Investment manager M&G Real Estate is expanding the focus of its sustainable and responsible property investment from green issues to look more incisively at wellbeing and the social impact of its investments. Nina Reid, director, responsible investment at M&G Real Estate, talks to PERE about this evolution in strategy for the manager’s £31.1 billion global property portfolio and the drivers behind it.
PERE: How has the role of real estate investment managers such as M&G Real Estate in sustainability evolved over the past decade; what pressures are you facing in this area?
Nina Reid: There has been a significant shift in investor interest in sustainability over the past decade. When I started at M&G Real Estate seven years ago, investors might ask: “Are you in the UN Principals of Responsible Investment?” Today investors interrogate you about your GRESB score and require specific information if that score is at the lower end of expectations. We are more frequently questioned about topics such as EPC rating, the number of green buildings in the portfolio and the overall environment, social and governance (ESG) strategy. This is only going to increase, particularly given the focus on the Taskforce on Climate-related Financial Disclosures. The larger Nordic and Dutch pension funds are leading on risk reporting around climate change, so we will get an increasing number of questions about climate change risk and how we manage that.
PERE: M&G Real Estate has relaunched its responsible investment strategy; is this in response to the changes in investor sentiment over sustainability? How does the new strategy differ from M&G Real Estate’s earlier approach?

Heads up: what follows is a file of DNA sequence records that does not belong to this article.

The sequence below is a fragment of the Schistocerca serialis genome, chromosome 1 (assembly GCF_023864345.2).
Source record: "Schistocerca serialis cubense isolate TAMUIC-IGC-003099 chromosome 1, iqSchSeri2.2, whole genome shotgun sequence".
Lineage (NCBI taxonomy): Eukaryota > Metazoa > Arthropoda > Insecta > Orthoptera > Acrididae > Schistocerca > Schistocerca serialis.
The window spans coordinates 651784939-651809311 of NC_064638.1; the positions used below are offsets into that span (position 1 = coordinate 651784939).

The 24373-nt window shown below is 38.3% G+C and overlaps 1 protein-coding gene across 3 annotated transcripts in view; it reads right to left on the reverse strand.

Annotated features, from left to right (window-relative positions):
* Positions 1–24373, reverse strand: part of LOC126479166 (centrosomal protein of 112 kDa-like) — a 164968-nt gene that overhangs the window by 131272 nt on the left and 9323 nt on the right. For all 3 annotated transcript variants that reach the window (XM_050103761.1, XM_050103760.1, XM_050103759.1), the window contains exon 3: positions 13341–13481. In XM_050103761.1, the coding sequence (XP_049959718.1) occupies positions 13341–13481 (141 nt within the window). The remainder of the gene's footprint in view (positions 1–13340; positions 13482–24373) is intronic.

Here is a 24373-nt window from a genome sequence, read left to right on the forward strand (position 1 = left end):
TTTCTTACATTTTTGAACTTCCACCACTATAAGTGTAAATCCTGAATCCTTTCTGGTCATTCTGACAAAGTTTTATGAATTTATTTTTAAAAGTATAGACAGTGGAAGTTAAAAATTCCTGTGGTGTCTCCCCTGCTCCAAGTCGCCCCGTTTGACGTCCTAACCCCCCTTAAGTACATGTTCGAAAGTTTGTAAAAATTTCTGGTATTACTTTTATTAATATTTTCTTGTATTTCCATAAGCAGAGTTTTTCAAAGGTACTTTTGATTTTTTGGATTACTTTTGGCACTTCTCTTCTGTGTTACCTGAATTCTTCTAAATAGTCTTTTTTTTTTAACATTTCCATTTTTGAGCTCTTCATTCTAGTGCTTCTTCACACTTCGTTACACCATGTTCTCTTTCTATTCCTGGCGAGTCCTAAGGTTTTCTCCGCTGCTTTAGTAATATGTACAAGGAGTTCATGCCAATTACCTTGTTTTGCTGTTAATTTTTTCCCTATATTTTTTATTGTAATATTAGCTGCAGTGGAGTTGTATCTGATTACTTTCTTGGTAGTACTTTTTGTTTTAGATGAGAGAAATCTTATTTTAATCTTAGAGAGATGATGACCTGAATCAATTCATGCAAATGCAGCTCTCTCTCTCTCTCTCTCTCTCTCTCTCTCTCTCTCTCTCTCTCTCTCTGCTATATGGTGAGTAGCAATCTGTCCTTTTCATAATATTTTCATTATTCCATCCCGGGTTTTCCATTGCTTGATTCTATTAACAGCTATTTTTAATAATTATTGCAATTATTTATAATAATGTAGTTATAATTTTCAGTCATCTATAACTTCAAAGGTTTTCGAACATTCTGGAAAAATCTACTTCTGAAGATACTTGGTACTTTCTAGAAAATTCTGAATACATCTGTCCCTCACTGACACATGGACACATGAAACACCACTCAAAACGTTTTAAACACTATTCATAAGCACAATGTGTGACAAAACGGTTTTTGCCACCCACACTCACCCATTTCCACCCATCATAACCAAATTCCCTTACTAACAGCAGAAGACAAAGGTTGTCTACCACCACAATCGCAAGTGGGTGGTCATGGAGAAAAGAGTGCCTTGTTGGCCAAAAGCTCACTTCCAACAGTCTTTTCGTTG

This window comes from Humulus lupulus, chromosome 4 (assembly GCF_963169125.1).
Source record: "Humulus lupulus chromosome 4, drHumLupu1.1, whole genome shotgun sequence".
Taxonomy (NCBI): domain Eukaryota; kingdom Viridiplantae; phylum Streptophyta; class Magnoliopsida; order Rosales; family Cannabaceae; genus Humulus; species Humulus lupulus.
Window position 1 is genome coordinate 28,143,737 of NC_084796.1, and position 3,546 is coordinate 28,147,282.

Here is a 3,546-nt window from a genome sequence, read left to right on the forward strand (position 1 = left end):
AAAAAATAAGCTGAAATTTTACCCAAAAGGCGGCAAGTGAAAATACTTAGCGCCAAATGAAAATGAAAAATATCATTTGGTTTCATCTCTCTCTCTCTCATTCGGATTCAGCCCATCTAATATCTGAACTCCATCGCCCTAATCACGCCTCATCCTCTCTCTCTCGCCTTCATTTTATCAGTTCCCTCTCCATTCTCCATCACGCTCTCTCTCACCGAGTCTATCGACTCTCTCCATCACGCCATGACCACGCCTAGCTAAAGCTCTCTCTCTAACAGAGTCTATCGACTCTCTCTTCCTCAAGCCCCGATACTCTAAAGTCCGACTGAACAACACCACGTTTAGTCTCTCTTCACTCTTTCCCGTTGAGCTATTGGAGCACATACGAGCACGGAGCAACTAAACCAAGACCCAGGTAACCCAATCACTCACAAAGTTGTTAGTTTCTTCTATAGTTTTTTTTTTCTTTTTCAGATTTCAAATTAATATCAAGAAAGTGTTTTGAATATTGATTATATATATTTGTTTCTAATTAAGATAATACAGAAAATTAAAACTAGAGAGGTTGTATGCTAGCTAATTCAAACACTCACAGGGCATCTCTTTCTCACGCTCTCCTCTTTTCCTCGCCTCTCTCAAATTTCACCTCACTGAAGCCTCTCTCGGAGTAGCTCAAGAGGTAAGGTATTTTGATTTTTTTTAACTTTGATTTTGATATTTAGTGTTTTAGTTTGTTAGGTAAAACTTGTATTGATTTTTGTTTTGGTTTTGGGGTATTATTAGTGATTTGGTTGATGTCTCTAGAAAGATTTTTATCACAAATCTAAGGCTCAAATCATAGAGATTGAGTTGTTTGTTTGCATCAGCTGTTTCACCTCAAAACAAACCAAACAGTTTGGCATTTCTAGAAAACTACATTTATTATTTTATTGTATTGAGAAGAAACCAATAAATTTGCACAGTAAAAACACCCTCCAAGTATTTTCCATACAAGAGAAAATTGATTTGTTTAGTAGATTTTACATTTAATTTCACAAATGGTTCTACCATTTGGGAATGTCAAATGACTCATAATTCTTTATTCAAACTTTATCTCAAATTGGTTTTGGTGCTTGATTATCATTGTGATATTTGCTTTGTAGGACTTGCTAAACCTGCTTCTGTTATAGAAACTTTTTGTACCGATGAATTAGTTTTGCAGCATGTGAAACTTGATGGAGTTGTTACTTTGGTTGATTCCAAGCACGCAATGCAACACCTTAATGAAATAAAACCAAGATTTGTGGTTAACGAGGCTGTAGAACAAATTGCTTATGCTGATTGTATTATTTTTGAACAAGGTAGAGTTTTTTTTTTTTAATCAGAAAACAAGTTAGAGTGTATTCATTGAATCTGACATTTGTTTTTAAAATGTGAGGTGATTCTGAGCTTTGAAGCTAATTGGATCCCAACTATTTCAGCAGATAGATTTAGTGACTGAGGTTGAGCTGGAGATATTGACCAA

NR: M&G Real Estate has had a responsible property investment strategy for over a decade but this was last reviewed when I first came into the role, so we took the opportunity last year to review what is happening in the market and whether our priorities were correct. During that period, not only have we seen changes in investor requirements, we’ve seen changes in occupier and legislative requirements. We are also a much more global fund manager now, so we wanted something that worked globally. We did a lot of engagement, both internally and externally and as a result of that we have our new responsible property investment strategy. We still have a very strong environmental theme, but what we’ve introduced to the strategy is measuring our socioeconomic impact: factors such as job creation, how much money does consumer spending at our retail assets put back into the broader economy? We were one of the first fund managers to look at this at a global level and we expect investors increasingly to ask about this in the future. We are in the early stages of these considerations, so our primary focus is on measurement, but the next stage will be to examine what we can do in this regard.
We also have a major focus on health, wellbeing and occupier experience. M&G Real Estate has always had a strong occupier engagement program. However health and wellbeing has come to the fore over the past couple of years. Looking at how we can embed that in the design and management of our buildings is a really big change to our strategy. In the office sector, corporate occupiers are very keen on wellbeing because of its link to productivity, so they are engaged more than they were with green buildings.
We are also doing more work at our retail assets on inclusivity, making our buildings accessible to all. We have been doing a lot of training with our onsite teams at both retail and office assets. For retail, we also consider things such as, how to support people with autism. How do you support people with dementia and their carers? Small things can really improve their shopping experience and we get a huge amount of positive feedback. We’ve been rolling out, in addition to existing disabled toilets, facilities commonly called Changing Places; these are toilets for people who can’t access standard disabled toilets and have more space and the right equipment. We get a lot of positive feedback about how life changing this is for people who can now access a shopping center knowing they have a toilet they can use in safety and comfort.